Within a few seconds in mid-December, engineers at a new research facility in Vicksburg, Miss., sealed a 2,000-cu-ft-per-second torrent of water pouring through a 40-ft-wide, eight-ft-deep levee breach using a 100-ft-long, 15-ft-dia., air- and water-filled fabric tube rolling in the stream.
The Dec. 15 event was the first full-scale demonstration of rapid levee repair technology developed by the U.S. Army Engineer Research and Development Center in Vicksburg and the Dept. of Homeland Security’s Advanced Research Projects Agency. Now researchers hope private interests will take the technology to an operational level.
“We are confident we can seal 80-ft breaches,” says Donald Resio, ERDC’s senior research scientist.
Col. Kevin Wilson, ERDC commander, says DHS funded the $4.1-million, 11-acre, four-million-gallon levee breach model facility using five criteria. DHS required that the repair must be implemented within four to six hours, perform in austere conditions, require little site preparation, require little logistical support, and be deployable by helicopter, vessel or truck. ERDC’s tubes meet all the requirements.
Ironically, the morning of the demonstration, Resio got an urgent request for tubes to repair a two-week-old levee breach on the Dique Canal in Colombia, South America. “If we had gotten there within the first two days when it was 150 ft wide, we could have saved lives and millions of dollars in damage,” Resio says.
By Dec. 17, the Colombian breach was 210 meters wide, with water flowing 1,450 cu m per second. Up to 800 million cu m of water had inundated 400 sq kilometers, according to the Corps’ Mobile District, which provides military and construction support for Central and South America.
“Every year levee breaches are responsible for loss of life and billions of dollars in damage,” says Resio. He says the technology to quickly seal them is ready, but it still needs “a planning group that says we are the people responsible for deploying it,” Resio says.
Wilson says that about 75% of breaches are small—40 ft wide or less, particularly in the first hours. But other than the tubes, there is no technology to seal breaches other than “the old standby”—that is, sandbags. “Sandbags are slow to deploy and not very effective,” he says.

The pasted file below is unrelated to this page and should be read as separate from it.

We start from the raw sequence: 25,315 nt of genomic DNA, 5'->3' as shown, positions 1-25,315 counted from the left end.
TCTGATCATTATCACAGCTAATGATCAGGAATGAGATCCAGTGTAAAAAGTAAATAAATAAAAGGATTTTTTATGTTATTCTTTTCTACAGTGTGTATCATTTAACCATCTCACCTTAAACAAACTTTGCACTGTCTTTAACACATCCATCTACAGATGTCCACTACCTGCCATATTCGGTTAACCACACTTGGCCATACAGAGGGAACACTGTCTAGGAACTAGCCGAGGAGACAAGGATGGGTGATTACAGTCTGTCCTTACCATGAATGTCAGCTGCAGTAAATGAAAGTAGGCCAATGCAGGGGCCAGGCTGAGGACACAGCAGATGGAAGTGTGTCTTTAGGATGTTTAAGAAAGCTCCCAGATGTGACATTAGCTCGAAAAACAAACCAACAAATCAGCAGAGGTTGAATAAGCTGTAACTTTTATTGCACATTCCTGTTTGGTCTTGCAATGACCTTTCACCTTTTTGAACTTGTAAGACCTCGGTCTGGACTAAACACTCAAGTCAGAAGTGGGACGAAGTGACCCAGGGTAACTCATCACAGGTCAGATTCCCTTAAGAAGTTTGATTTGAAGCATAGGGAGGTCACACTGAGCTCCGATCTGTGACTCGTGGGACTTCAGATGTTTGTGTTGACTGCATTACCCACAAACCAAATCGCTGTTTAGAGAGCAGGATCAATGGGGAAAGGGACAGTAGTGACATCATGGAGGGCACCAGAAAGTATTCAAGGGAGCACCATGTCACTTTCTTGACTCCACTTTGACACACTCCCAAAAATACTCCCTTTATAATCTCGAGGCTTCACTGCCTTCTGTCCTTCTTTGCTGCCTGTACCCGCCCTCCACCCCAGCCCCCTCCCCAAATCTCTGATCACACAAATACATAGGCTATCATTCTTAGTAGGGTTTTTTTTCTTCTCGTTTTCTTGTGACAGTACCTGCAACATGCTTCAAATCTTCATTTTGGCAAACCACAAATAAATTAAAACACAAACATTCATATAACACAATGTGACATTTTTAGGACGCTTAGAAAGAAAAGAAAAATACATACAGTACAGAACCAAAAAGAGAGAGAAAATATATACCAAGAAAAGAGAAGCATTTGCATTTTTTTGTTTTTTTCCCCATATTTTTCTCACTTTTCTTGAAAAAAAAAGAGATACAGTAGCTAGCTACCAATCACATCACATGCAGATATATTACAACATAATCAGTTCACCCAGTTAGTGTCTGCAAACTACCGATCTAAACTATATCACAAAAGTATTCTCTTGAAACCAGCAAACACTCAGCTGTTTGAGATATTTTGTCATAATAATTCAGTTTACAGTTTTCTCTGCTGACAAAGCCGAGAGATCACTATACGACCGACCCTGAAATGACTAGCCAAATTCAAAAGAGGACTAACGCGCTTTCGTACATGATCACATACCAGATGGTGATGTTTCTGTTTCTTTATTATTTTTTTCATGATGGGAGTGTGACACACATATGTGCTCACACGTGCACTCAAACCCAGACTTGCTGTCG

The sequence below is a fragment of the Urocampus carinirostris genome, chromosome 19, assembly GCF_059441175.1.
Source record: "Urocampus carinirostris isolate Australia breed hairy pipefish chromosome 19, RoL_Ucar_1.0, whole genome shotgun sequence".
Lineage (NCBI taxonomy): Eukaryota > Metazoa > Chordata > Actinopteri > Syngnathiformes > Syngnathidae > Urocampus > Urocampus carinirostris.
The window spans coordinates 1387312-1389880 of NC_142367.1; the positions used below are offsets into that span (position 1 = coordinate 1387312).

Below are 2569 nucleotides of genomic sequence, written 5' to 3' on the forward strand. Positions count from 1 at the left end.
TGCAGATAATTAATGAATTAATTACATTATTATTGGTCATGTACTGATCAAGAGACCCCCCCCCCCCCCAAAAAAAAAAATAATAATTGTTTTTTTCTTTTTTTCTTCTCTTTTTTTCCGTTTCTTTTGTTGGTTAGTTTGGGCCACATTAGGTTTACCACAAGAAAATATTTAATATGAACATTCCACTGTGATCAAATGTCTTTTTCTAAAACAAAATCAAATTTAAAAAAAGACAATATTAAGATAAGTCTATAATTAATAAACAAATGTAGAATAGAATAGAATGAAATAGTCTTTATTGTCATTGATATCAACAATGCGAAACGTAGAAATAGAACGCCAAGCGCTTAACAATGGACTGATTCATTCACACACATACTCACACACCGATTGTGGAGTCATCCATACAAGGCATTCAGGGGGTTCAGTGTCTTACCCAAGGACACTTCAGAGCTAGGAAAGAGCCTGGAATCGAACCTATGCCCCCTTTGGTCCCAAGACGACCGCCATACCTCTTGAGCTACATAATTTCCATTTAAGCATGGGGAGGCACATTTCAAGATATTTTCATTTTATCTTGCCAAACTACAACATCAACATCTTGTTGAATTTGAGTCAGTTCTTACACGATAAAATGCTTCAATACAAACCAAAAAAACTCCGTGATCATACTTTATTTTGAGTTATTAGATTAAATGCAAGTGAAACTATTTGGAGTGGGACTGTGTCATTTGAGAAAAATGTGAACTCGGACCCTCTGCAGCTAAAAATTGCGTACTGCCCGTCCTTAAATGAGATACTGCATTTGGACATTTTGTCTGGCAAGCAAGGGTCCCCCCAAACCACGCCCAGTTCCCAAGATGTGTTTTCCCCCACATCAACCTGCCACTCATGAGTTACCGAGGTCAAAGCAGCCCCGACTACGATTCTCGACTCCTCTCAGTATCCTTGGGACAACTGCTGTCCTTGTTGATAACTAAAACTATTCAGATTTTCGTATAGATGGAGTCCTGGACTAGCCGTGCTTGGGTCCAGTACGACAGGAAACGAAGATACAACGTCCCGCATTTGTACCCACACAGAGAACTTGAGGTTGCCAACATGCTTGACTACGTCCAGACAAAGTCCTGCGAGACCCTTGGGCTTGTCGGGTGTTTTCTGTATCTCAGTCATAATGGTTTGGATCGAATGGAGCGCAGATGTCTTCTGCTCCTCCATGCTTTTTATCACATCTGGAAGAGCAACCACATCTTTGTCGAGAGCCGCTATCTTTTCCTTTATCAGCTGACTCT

The test facility has a three-tiered, gravity-fed system of basins. The source basin at the top is 94 sq ft at the base, a maximum water depth of 20 ft and a 2.2-million-gallon capacity. It feeds the test basin, which measures 120 ft wide by 150 ft long at the base, with a maximum water depth of 9.5 ft and a 1.6-million-gal capacity.
The test basin has a collapsible weir to simulate the levee breach. Water flows through the breach into the catch basin, where the capacity totals more than four million gal.
Malouf Construction, Greenwood, Miss., broke ground on the project last June and finished construction by late October. The project required moving and reshaping 60,000 cu yd of dirt, installing about 900 ft of 54-in. corrugated- metal pipe, placing concrete pads at the base of two of the basins and installing the gate structures, says Brian Atkins, project manager.
The Corps decided to use a full-scale, 100-ft-long, 15-ft-dia tube as a proof-of-concept demonstration “because it is perceived to be the most difficult,” says Resio. ERDC had successfully tested variously shaped yellow rubber tubes to model breach repairs at 1:4 scale at the U.S. Dept. of Agriculture’s Hydraulic Engineering Research Unit in Stillwater, Okla., but until now there existed no facility in the U.S. large enough to go to full-scale.
Jack Brown, vice president and production manager of tube manufacturer Kepner Plastics Fabricators Inc., Torrance, Calif., says they are made with a heavy-duty, vinyl-coated polyester base fabric that is about 1/16 in. thick and has a 1,250 lb per in. tensile strength, a 275 lb tear strength and a weight of 47 ounces per sq yd.
“When we make our primary product line—oil-spill containment booms—the material is about half as thick as this,” Brown says.
Further, the tube sports a 3-in.-overlap, welded-seam construction and is reinforced with 10 longitudinal, treated polyester webbing straps, each rated at 20,000 lb, and 22 circumferential straps, each rated at 15,000 lb. Brown says other features include a towing bridle at each end as well as 22 four-in. fill and drain connections.
The tube also has 44 D-rings to aid handling by a small crew positioned safely away from the breach, To demonstrate,...